Remember, we are moving into a period of high volatility in energy pricing, where the instability will make traditional analysis very difficult. Both portfolios are structured to take advantage of the volatility and to provide early indications of changes impacting on our holdings.

In the final analysis, the only measurement is performance. And on that score, we are doing extremely well.



Please Note: Kent cannot respond to your comments and questions directly. But he can address them in future alerts... so keep an eye on your inbox. If you have a question about your subscription, please email us directly at

  1. Carol Ferguson
    May 2nd, 2011 at 11:33 | #1

    Thanks Kent!

  2. georgeoram
    May 2nd, 2011 at 11:45 | #2

    please send me current porfolio recos. i lose track of how to find these things as i am a bit old and a lot vague, george

  3. Ventureshadow
    May 2nd, 2011 at 11:46 | #3

    The stock market is a tide that elevates or depresses all boats. You can get a hug but if you want insurance that you will not lose money with your investments you need to pay for it. It is not reasonable to expect Kent to guarantee your investments. Even hedge fund managers who take 2% of principal + 2% of profits do not give guarantees.

    For the insurance you crave you can buy far out-of-the-money puts on an S&P index such as SPY. Do not buy an inverse ETF, they are cheats.

  4. Richard DeBuck
    May 2nd, 2011 at 11:53 | #4

    Thanks for your great publications. I recently joined the MoneyMapPress Passport Club so I can receive all your publications for life. Your 2 investment publications had a lot to do with my decision to join.

    May 2nd, 2011 at 11:59 | #5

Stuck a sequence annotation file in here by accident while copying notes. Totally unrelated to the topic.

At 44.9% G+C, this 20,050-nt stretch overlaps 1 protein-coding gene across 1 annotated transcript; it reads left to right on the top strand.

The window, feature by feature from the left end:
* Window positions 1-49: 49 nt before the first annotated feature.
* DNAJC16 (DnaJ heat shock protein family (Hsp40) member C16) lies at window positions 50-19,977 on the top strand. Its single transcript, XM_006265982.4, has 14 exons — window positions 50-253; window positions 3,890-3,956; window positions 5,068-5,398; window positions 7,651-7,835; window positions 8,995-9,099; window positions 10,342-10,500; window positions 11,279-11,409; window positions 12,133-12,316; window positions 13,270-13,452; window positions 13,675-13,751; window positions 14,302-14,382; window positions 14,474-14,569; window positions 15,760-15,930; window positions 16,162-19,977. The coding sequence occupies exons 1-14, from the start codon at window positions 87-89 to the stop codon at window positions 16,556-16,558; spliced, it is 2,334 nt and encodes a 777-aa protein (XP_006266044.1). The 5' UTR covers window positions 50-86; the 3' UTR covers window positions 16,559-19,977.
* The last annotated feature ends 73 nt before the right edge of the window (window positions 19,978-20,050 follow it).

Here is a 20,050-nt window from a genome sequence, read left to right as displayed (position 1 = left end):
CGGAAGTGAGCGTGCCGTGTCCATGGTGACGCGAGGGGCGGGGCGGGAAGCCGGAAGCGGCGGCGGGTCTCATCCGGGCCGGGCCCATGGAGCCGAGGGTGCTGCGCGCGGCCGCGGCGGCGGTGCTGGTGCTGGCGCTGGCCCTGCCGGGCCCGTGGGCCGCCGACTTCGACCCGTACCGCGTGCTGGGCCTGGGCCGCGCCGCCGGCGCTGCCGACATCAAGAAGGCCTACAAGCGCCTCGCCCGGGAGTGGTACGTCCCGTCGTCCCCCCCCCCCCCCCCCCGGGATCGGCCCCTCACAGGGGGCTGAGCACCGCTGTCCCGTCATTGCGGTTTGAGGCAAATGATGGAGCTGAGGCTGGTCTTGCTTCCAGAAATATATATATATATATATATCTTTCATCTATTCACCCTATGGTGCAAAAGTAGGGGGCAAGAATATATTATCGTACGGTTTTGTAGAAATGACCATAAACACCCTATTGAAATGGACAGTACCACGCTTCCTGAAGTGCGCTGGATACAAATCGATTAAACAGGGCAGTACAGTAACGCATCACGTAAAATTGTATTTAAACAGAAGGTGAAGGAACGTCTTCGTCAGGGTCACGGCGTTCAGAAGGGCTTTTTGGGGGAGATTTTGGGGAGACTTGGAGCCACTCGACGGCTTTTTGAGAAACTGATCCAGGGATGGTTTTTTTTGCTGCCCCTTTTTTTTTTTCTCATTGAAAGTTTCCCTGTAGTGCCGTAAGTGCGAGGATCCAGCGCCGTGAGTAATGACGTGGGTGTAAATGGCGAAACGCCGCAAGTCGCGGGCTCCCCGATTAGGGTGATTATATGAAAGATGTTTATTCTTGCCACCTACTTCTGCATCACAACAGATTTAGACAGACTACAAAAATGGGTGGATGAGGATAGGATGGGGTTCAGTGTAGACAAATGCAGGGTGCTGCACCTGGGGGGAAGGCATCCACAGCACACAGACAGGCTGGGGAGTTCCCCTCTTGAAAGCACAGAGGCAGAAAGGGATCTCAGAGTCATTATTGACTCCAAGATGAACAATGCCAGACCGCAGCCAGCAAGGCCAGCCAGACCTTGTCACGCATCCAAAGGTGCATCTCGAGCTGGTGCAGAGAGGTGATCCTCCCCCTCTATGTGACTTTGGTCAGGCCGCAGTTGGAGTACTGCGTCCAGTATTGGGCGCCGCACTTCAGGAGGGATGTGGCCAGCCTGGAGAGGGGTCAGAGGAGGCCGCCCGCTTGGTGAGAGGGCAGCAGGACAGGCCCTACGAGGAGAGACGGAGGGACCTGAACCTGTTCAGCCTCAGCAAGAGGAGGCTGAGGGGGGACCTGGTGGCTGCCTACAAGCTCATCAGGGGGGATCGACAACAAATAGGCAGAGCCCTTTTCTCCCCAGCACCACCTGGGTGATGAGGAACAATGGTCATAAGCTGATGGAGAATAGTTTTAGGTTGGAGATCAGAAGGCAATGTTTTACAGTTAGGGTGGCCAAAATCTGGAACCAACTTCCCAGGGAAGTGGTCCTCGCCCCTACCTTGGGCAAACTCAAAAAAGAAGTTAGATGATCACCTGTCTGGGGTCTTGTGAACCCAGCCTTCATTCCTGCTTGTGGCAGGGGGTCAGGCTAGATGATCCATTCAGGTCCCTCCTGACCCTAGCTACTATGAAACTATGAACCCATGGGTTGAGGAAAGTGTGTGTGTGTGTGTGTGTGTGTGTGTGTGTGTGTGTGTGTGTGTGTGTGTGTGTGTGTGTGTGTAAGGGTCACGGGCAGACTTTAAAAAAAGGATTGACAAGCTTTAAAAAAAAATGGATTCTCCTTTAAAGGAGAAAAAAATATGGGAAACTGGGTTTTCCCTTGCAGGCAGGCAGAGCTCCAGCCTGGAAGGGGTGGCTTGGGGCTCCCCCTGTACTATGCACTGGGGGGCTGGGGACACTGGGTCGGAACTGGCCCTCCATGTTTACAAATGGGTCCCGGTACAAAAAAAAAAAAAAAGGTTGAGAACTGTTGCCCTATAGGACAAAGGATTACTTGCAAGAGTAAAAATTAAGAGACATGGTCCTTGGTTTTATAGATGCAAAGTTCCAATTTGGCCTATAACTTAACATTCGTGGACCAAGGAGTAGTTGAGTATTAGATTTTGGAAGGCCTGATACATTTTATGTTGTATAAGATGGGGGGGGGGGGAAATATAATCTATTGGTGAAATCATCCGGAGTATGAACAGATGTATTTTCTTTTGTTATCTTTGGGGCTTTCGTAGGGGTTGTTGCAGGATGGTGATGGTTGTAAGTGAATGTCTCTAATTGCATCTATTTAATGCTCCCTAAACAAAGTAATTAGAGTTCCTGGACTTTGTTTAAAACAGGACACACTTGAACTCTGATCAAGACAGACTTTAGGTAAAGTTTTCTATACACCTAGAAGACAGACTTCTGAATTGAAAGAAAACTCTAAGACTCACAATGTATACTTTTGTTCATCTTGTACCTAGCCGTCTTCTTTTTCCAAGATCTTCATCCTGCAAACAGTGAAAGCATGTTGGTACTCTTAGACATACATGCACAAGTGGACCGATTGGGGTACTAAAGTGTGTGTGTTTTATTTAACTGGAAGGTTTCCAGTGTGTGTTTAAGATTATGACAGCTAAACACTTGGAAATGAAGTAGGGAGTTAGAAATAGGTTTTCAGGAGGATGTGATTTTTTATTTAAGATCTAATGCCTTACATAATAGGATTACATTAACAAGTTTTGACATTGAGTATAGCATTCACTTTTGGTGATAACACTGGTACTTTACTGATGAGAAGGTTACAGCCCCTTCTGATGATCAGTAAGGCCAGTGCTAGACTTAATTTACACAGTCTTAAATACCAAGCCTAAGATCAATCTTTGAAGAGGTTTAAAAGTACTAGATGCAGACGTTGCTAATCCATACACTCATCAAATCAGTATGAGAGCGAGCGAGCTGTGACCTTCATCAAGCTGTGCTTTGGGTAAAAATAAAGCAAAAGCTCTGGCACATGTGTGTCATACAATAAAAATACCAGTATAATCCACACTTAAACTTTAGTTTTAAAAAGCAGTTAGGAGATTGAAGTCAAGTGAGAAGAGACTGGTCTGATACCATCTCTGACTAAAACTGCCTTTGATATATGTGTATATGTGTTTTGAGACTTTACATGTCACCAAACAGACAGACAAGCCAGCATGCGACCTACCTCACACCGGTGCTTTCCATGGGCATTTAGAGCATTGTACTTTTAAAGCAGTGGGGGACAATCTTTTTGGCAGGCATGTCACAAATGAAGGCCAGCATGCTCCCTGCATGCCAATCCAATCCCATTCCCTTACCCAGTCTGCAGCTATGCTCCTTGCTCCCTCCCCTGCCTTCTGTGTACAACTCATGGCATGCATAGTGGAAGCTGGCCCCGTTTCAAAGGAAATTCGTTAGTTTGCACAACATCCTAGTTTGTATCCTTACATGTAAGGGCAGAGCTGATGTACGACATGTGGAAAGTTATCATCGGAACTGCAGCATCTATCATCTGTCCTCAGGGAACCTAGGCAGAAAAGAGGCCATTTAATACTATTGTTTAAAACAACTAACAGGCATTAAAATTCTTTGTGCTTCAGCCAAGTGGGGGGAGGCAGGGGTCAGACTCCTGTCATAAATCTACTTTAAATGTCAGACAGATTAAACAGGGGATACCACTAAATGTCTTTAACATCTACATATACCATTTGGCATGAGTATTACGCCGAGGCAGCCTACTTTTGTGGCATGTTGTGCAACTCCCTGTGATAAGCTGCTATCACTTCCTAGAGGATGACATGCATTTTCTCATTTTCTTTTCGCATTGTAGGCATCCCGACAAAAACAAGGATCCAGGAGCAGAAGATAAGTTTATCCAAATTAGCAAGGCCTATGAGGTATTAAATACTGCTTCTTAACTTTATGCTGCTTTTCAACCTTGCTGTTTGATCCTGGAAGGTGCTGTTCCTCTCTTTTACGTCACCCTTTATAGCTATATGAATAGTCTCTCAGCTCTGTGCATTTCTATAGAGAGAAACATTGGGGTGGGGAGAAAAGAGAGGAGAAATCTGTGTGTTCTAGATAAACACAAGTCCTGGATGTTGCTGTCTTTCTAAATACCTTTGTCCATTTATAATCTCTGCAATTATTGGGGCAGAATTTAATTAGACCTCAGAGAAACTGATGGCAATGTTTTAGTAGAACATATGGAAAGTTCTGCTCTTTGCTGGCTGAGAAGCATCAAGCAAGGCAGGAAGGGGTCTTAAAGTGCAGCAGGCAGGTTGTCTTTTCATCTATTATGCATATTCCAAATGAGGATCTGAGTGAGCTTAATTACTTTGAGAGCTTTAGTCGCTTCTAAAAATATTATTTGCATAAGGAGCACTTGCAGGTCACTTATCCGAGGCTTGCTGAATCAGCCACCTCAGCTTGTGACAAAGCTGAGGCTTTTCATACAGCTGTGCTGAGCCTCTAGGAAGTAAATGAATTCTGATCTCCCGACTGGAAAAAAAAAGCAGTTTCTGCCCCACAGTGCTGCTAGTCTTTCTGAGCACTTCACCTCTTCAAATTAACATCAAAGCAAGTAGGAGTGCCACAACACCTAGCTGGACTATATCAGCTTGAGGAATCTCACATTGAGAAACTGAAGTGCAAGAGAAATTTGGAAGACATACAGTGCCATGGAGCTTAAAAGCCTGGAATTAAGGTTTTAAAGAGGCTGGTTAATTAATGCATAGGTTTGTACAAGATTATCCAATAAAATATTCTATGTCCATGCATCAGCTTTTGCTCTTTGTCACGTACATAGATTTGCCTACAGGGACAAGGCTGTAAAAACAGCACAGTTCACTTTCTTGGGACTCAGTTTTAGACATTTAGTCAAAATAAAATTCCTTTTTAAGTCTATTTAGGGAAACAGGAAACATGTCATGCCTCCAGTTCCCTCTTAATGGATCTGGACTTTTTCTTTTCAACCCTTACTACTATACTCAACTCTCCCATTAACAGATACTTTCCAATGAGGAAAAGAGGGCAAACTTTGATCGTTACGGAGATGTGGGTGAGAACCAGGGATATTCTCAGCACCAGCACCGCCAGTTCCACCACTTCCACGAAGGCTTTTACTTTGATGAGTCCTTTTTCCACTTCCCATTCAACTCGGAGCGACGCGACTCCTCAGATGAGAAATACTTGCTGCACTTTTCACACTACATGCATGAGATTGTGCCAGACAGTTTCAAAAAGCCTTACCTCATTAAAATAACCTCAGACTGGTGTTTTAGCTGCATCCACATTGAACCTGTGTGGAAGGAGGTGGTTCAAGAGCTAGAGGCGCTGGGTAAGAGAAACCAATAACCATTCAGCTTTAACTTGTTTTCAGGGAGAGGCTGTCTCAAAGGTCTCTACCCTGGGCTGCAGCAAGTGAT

DEAR KEN THANKS FOR YOUR ADVICES .i am sure we can trust them always .
    best regards.

  6. Loxomo
    May 2nd, 2011 at 12:01 | #6

    The patented technology of ECOSPHERE TECHNOLOGIES (ESPH)( seems to be the perfect answer to the “hydrofracking” controversy w/o leaving any carbon footprint whatsoever and treating water on site-the only company able to do this in America. Why don’t you ever expound on this great company for your followers? loxomo

  7. BJ Smith
    May 2nd, 2011 at 12:47 | #7

    Dr. Kent,

    Since I joined your investment group I have been following every one of your recommendations on a trial basis because I am new to this kind of action in oil & gas. Thank you so much for your input and suggestions!

  8. HoneyB
    May 2nd, 2011 at 12:58 | #8

    Dear Kent,

    In past letters you have stated that there is much water in the extraction of shale oil. What do you think about Heckmann Corp, HEK? They recently formed a joint venture with Energy Transfer Partners, LP. The higher the price of a barrel of oil, the better for the the industry to use this company’s water extraction services. Any better alternatives?